Suddenly, ND Is TreNDy
The Fighting Irish, playing their fourth consecutive game without leading scorer and rebounder Luke Harangody, had their most impressive outing of the season in Saturday's 78-64 win at No. 11 Georgetown. Operating at a pace that those in the nation's capital normally associate with health-care reform legislation, the Irish shot 57.1 percent from the field. They also led the entire second half against a Hoya squad that had been unbeatable at home on Saturdays this winter.
Simply put, Notre Dame needed it more. Wanted it more. And, displaying a vestigial toughness altogether absent from both Irish basketball and football squads in recent memory, the Irish were up to the challenge. Despite the absence of Harangody, the best player to don an Irish uniform this decade, Notre Dame beat a ranked opponent on the road -- for the first time in two years.
For the past three seasons Notre Dame basketball has been Luke Harangody and the Pips. The 6-8 senior has been the team's leading scorer and rebounder since his sophomore year. Harangody's excellence has been both a blessing and a curse, though. Too often his teammates have appeared reluctant to take the initiative as long as he is on the court with them.
Notre Dame was 17-8 when it visited Seton Hall on February 11th. Midway through the second half Harangody went down with a bruised left knee. What followed were three straight losses, the Seton Hall game included, to unranked teams.
On Wednesday a 17-11 Irish team hosted No. 16 Pittsburgh in front of a funereal home crowd in South Bend. Had former coach-turned-terpsichorean analyst Digger Phelps been on hand, the operative music would have been Billy Idol's "Dancing With Myself". If the Notre Dame student body was lethargic, at least Harangody's teammates were not. The Irish ripped Pitt by 15 points by playing smart, deliberate basketball and crashing the boards on both ends of the floor. In its past two victories the Irish have shot 45% from beyond the arc (18 of 40) and out-rebounded both Pitt and Georgetown by at least 10 boards.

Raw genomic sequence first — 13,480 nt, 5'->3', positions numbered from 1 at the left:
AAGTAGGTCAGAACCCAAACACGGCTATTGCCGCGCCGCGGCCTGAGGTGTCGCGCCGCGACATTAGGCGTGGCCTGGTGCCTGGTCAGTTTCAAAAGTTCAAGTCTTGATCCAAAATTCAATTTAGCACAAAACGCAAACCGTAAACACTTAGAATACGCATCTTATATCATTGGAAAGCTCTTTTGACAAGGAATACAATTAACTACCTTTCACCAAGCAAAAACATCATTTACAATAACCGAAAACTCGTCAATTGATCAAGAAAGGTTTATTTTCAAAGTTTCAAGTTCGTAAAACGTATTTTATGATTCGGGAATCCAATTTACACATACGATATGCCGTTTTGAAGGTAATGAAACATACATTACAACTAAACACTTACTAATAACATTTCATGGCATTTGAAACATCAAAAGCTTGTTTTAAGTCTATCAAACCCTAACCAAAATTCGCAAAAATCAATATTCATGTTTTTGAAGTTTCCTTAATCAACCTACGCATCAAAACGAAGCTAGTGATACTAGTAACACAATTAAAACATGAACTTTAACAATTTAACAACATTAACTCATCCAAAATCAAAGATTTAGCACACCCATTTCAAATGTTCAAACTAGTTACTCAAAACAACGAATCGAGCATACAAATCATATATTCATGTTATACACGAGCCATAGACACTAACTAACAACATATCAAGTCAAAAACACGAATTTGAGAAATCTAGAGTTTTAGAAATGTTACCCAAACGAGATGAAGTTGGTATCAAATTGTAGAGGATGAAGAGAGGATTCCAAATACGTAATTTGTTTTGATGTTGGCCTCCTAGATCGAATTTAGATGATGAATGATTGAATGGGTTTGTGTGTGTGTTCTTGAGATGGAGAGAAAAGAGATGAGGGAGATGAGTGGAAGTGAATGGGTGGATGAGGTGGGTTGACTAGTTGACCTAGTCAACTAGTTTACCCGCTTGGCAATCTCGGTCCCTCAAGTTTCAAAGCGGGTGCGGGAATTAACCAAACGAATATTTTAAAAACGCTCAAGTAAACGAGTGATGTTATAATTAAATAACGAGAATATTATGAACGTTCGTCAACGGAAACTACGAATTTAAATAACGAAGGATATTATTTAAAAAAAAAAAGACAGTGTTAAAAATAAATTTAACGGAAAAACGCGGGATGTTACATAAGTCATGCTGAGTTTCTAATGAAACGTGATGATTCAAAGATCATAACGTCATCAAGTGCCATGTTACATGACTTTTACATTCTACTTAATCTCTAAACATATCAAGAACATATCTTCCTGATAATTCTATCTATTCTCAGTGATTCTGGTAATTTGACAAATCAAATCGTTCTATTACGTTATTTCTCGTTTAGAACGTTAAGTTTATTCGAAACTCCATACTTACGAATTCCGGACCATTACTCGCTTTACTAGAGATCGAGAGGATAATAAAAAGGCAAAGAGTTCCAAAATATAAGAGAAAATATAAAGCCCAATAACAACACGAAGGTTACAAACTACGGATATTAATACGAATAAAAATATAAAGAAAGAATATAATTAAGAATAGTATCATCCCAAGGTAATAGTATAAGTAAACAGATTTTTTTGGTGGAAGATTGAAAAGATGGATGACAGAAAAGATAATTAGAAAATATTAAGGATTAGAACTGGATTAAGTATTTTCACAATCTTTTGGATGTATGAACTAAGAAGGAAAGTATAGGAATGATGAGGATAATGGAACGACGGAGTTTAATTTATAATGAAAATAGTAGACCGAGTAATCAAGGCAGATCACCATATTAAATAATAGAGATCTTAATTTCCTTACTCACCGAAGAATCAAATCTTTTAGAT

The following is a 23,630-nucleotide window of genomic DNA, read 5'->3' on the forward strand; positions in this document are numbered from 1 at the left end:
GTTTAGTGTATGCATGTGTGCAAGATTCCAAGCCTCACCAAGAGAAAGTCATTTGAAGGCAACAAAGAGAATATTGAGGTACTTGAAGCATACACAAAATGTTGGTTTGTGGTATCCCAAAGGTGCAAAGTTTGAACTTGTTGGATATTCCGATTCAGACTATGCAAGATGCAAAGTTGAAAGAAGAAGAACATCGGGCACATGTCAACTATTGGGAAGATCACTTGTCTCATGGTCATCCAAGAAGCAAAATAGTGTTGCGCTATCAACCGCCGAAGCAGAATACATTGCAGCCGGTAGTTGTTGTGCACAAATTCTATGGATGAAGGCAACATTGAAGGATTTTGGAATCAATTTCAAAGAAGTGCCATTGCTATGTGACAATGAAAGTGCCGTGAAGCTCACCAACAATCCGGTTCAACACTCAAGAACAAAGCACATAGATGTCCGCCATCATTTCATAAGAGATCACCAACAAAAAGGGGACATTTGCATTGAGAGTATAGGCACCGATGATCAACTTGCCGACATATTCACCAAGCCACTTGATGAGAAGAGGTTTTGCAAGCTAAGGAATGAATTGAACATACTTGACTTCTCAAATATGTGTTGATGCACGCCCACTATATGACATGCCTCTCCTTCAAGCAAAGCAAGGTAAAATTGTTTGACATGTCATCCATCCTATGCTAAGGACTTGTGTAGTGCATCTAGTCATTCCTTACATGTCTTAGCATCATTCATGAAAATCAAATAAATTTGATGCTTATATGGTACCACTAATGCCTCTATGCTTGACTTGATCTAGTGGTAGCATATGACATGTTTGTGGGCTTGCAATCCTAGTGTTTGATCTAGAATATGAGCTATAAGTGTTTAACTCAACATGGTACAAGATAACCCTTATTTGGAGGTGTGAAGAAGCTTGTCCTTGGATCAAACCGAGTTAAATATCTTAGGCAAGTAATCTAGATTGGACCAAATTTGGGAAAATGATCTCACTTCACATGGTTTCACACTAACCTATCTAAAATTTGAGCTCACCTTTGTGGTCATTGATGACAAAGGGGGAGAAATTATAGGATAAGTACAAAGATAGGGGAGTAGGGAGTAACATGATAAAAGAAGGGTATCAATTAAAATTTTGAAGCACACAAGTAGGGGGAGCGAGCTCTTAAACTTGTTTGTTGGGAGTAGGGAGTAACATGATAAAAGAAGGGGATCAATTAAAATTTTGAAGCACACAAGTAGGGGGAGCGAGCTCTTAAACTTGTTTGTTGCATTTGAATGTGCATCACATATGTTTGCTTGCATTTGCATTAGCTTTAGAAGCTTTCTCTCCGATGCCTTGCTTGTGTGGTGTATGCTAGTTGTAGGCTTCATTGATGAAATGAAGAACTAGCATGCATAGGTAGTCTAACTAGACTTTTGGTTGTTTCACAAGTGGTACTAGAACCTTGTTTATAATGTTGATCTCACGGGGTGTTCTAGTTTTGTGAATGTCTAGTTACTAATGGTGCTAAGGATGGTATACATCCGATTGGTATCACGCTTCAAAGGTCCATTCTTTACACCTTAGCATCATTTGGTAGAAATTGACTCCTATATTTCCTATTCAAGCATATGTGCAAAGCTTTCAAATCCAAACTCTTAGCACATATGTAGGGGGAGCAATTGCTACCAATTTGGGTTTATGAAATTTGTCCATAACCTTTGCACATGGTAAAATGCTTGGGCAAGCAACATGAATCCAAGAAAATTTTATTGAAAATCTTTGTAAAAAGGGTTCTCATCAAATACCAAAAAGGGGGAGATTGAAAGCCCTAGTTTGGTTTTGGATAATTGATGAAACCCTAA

It was ESPN columnist Bill Simmons who a decade ago coined the term "Ewing Theory" to describe the phenomenon in which a team inexplicably improves after the loss of its star player (in describing how the 1999 New York Knicks advanced to the NBA Finals only after center Patrick Ewing was lost to injury). The 2010 Irish are a classic Ewing Theory squad: a collection of players who, no longer having their star on which to rely, have assumed a responsibility for the team's fortunes that they never otherwise would have.
Suddenly role players such as forward Carleton Scott and guard Ben Hansbrough are playing their best ball of the season. Junior Tim Abromaitis, who had already been perhaps the most improved player in all of college basketball this season (after red-shirting as a sophomore), is averaging more than 22 points per game in Harangody's absence.
Even coach Mike Brey is doing his best job of the season, if not years. Minus the crutch that Harangody provides, he too has had to learn to improvise.
Unlike that other Indiana team that lost its best player -- Robbie Hummel of Purdue -- Notre Dame has the luxury of knowing that Harangody will return. He should be in uniform on Wednesday when Connecticut (17-11), another Big East bubble team making a late-season surge, visits South Bend.
Can the Pips blend their new-found assertiveness with the talent of Harangody, who after all was second in the nation in scoring (24.4 ppg) at the time of his injury? Or will they revert to the back-up singer status that rendered them a squad that was easily susceptible to losses to the likes of Rutgers and St. John's?
In Harangody and Abromaitis, the Irish have had two of the nation's top shooters and scorers all season. They just were not, until this week, a team of winners. If they are able to combine their newly discovered maturity and moxie with Harangody's unique gifts -- and no fewer than two wins in the Big East tourney -- then this is definitely an NCAA tournament team. And an entertaining one at that.